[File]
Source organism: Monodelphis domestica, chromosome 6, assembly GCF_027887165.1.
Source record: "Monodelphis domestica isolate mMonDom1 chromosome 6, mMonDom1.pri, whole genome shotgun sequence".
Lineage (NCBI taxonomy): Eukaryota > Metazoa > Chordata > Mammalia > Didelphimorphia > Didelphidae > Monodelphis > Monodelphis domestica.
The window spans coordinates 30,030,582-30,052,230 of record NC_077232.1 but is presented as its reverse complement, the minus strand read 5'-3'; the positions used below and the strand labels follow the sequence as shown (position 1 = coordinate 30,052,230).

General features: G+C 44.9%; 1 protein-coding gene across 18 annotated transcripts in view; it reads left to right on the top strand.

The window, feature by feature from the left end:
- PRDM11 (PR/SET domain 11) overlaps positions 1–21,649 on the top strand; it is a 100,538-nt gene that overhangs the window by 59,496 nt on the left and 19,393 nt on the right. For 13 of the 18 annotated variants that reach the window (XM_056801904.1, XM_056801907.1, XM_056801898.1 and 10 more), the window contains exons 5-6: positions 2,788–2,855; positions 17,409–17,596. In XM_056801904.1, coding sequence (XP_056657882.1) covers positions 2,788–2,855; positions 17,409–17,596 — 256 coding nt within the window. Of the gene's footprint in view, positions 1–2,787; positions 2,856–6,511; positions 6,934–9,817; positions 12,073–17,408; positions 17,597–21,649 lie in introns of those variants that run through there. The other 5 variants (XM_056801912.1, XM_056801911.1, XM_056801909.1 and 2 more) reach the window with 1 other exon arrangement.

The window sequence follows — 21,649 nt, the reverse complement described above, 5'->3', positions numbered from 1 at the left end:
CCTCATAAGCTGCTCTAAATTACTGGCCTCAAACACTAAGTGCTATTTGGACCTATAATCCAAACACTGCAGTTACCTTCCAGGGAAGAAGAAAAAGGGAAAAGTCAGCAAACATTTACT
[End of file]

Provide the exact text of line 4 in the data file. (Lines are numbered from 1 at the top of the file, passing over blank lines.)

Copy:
The window spans coordinates 30,030,582-30,052,230 of record NC_077232.1 but is presented as its reverse complement, the minus strand read 5'-3'; the positions used below and the strand labels follow the sequence as shown (position 1 = coordinate 30,052,230).